Nyam NyamHope Of Heaven
Released 1985 on Situation Two
Reviewed by Lawrence, 12/07/2005ce
Of course you have to remember the time when this album came out, which would probably explain this band's brief existance. Around 1984 and 85 there seemed to be (in Europe anyways) a move away from rock towards dance music, with New Order, the Cure, and even SPK and the remnants of TG already trying to grab onto Chic's coat-tales. And of course there was the New Romantics movement, going against the grain of punk and post-punk towards fashion and style or whatever. And also Goth, aiming for Hammer-horror-for-laughs or else alot of art-school references mostly stolen from whatever book the singer was reading that week...
Nyam Nyam were more similar to groups like the Stockholm Monsters (for example) in that Trynka's lyrics were more about personal situations that didn't seem to be based on a typical Bowie-style detached view. Of course NN were alot more varied in sound -- melodic pop-rock one moment, near-unlistenably experimental the next... Hope Of Heaven came out on Beggars Banquet subsidary Situation Two when they were shooting for 4AD. Although the cover art is designed by 23Envelope, it's a bit more restrained and plaintive with merely a mundane "mother-and-child" family snapshot on the front.
First track on side one is called "The Illuminated Ones", of which the subject matter is given away by the title. Well actually Freemasons and the fear they inspire in people is only a small part of what the song is about really. It's just about the awe that arcane monuments and beliefs can bring in people, and it also suggests that it's best to face your own fears head-on as well as to bring yourself to understand them. This has a shrill free-jazz saxaphone solo that appears to be used as a metaphor for the madness suggested here...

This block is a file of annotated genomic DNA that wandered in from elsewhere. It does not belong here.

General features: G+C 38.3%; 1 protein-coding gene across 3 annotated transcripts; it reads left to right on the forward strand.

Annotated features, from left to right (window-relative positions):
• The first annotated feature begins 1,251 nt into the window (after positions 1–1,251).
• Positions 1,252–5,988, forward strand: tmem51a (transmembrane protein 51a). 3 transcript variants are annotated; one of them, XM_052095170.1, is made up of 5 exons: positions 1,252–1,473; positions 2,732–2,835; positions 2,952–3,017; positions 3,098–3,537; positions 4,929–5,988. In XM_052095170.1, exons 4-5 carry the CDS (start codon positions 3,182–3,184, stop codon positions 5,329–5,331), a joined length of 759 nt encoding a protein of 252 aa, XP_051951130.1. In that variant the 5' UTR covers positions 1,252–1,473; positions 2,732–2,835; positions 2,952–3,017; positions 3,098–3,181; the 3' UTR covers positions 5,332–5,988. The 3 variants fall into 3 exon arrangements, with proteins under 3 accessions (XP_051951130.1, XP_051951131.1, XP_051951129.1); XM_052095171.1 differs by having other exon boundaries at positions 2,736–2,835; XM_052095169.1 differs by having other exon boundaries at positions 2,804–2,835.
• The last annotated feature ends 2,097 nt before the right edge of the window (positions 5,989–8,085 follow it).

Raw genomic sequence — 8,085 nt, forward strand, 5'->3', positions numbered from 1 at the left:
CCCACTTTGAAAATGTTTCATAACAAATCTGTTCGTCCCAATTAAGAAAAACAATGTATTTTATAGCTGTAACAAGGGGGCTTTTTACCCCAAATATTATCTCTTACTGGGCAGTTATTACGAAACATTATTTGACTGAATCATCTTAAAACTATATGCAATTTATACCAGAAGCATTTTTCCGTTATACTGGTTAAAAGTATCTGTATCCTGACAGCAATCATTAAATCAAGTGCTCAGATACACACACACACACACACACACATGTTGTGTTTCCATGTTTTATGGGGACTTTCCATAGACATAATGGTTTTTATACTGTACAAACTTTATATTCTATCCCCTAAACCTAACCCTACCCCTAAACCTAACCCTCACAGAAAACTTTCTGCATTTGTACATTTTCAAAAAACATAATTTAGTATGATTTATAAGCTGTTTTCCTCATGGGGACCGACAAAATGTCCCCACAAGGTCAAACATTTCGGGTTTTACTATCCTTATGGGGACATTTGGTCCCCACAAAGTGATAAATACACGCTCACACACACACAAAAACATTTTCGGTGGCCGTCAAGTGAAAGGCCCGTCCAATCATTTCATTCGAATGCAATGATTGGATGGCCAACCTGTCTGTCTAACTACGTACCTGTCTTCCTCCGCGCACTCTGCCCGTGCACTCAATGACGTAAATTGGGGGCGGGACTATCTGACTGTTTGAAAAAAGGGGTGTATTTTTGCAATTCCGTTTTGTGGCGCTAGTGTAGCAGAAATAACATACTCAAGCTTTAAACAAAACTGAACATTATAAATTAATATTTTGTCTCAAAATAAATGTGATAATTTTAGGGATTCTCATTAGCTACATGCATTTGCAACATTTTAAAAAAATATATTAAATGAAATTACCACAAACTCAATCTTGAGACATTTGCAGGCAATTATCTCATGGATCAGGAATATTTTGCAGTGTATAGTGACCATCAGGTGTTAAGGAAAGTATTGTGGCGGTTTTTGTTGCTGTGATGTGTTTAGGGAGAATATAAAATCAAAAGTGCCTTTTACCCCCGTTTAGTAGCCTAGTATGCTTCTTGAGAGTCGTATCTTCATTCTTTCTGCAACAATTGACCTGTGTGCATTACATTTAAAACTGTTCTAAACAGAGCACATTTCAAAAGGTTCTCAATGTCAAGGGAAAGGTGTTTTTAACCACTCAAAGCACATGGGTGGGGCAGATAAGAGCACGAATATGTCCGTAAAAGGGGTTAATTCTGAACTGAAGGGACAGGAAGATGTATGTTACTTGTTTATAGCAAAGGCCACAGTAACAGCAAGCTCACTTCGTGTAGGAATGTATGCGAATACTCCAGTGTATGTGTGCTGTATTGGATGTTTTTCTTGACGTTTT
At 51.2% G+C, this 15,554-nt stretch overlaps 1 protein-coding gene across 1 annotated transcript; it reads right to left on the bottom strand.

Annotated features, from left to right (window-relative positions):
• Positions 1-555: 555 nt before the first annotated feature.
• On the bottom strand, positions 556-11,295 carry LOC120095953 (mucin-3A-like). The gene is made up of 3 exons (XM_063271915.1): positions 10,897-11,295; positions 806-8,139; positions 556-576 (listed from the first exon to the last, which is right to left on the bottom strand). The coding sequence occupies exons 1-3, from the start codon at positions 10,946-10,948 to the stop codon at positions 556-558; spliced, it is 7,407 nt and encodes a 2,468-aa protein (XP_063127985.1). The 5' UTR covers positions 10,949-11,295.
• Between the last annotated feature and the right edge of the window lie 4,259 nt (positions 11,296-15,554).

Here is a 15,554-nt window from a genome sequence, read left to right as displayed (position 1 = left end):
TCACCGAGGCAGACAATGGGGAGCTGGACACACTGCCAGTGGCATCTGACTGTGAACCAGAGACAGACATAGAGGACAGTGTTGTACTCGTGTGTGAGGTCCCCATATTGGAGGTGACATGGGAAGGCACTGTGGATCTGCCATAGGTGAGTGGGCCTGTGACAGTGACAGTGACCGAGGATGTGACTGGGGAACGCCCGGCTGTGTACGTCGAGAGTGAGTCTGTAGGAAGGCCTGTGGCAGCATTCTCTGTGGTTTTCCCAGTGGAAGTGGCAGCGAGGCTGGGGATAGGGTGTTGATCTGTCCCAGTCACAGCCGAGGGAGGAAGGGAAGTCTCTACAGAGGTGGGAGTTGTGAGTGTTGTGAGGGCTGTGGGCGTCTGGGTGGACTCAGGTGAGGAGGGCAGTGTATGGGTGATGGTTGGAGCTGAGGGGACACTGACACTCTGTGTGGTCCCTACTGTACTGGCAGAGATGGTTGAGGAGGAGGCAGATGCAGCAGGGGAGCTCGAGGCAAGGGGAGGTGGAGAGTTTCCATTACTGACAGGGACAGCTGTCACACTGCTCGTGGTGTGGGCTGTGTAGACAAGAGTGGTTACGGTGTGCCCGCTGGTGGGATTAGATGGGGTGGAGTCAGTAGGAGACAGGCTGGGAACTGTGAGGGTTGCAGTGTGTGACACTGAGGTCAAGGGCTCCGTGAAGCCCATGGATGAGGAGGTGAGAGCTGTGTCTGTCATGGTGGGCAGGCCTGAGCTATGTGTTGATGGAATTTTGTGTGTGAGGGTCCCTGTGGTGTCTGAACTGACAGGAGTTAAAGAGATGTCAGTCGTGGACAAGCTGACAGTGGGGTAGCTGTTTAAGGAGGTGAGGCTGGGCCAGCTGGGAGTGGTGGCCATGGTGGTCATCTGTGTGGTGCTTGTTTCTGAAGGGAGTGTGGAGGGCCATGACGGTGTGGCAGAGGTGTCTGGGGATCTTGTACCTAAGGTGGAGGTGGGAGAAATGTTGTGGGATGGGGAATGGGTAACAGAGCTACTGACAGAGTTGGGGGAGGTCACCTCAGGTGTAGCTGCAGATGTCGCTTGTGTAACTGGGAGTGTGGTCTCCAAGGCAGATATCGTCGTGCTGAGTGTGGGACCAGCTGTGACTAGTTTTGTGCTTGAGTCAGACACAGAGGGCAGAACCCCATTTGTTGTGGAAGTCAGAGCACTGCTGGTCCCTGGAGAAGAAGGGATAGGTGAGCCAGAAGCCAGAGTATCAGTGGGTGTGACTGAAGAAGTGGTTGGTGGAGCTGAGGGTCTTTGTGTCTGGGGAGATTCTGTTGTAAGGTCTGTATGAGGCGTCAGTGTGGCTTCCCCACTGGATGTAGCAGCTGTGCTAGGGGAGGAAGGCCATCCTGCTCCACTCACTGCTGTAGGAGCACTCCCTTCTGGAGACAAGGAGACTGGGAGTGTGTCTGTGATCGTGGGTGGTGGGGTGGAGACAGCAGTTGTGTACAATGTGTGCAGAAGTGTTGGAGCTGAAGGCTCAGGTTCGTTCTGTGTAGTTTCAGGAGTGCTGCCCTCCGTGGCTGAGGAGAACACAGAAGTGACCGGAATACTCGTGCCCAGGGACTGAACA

"Fate" is a reworking of the Fate/Hate 12" on Factory Benelux, but I like this version better only because it has guitar on it. Trynka has a clever use of word-play to configure a scathing attack on self-deceit and it's consequences. This (like the original version) is their attempt at a dance song. "The Meeting" is one of a number of moments on this album where there's merely a stark arrangement of piano and bass. The lyrics sound rather confessional -- lines like "I catalog tapes for the BBC, it's boring but it pays pretty well" and "that business with the soldiers" (referencing the Falklands War?) "This Is The Place" could've been a hit if the band thought to put it on a 45 -- a beautiful melodic pop-song very much inspired by Modern English, although a quite sad break-up song with wistful lyrics such as "all the places we knew have now disappeared, and the faces we've seen are no longer here..." And some good singing by Trynka as well, who usually has more of a gruff, gravel-voiced style similar to Richard Butler of the Psychedelic Furs... "You Need More" is Nyam Nyam's 'punk' song, with Sex Pistols riffs and the return of the sax skronk, with the theme being heroin and self-destruction (as far as I can figure out...)
Side two opens with "The House", which I haven't figured out what it's about really. It could be some sort of ghost-story for all I know. And after that is the title-track which seems to be the whole theme of the album. About clinging to hope when it seems non-existant. Another stark arrangement with just piano and bass, and it gets even starker and more melancholy with the next track "And To Hold". Yet another break-up song only this time a marriage break-up with the wife leaving the protagonist's family whilst the children are sleeping. Probably the most moving moment here where the lyrics waver from bitterness to passive acceptance at the drop of the hat.
The closing song was not written by Trynka (credited for all the other songs except "You Need More" written by the whole band) but (I think) the bassist. A rather restrained and avant-folksy closer with some vague and poetic lyrics. Aptly titled "The Resolution"...